A damper has been put on theories that hazardous calcium hypochlorite – involved in many containership fires in the 1990s – could be responsible for a blaze that led to the MSC Flaminia being abandoned in the middle of the North Atlantic.
NSB Niederelbe is still checking through details of the cargo loaded on the 6,732-teu MSC Flaminia (built 2001) but says no calcium hypochlorite was on the manifest and no other obvious cause for the incident has yet been detected.
However hazardous cargoes are sometimes misdeclared so the possibility of a calcium hypochlorite related fire can not be entirely ruled out amongst the 2,876 containers on board on the voyage between Charleston and Antwerp.
Smit has signed a Lloyd’s Open Form “no cure no pay” salvage contract for the stricken vessel but it will be Tuesday evening before the chartered in 16,320hp firefighting tug Fairmount Expedition (built 2007) and a salvage master reaches the stricken containership.
An internal company investigation into the casualty is already underway and Germany, the flag state of the MSC Flaminia, will conduct an official accident investigation into the fire which has cost two lives and left three crewmen in hospital.
There is little current information on the extent of damage to the MSC Flaminia as overflights or satellite images of the vessel appear to have not taken place.
NSB Niederelbe has received preliminary information about the incident from the master and senior officers of the MSC Flaminia who are among the 18 crew and two passengers onboard the 311,000-dwt tanker DS Crown (built 1999) which is due to reach Falmouth in the UK on Wednesday evening.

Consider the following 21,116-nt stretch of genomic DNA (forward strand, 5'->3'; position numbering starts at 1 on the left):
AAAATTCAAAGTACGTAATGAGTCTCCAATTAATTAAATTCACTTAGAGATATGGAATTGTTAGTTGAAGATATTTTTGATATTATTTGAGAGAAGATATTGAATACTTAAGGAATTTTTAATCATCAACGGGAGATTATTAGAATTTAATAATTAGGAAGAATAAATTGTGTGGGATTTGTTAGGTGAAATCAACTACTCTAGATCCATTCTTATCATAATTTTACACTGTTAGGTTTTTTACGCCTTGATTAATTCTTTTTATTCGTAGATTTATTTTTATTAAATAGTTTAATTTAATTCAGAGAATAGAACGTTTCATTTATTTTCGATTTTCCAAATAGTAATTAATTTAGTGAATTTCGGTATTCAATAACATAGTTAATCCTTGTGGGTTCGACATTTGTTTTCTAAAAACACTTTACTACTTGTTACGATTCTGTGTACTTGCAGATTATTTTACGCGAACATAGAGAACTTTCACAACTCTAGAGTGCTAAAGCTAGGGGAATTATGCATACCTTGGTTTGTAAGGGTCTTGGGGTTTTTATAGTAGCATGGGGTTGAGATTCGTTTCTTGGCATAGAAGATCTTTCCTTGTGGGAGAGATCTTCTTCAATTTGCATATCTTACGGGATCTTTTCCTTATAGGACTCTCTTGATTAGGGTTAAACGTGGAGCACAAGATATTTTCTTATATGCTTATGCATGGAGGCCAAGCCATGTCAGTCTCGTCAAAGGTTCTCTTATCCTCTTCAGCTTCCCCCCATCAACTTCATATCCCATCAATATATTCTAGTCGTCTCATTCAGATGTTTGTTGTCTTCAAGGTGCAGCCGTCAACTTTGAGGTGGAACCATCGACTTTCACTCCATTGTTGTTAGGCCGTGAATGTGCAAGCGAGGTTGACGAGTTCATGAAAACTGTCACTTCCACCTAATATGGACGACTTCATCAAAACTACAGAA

Reports from the crew of the MSC Flaminia indicate that the incident began with a fire around hatch cover Number Four with the explosion following.
The fire was sufficiently serious for the master to order the ship to be abandoned although the MSC Flaminia was 1,000 miles from the nearest land.
The 16,500-hp ocean going tug Anglian Sovereign (built 2003)is currently being loaded with specialist firefighting gear at Inverness including a Cobra lance system that can pierce container walls and extinguish fires within boxes. But it will be Thursday or Friday before this tug reaches the last reported position of the MSC Flaminia.
The MSC Flaminia was on a voyage from Charleston to Antwerp at the time of the fire with a crew of five Germans, three Poles and 15 Filipinos.
The hull insurance of the MSC Flaminia is led by the Swedish Club which also provides protection and indemnity cover for the vessel.
With the hull of the MSC Flaminia insured for an estimated $40m and back of envelope calculations that about 2,900 containers of cargo might have a value of $90m the insurance market appears to be in for another sizeable loss.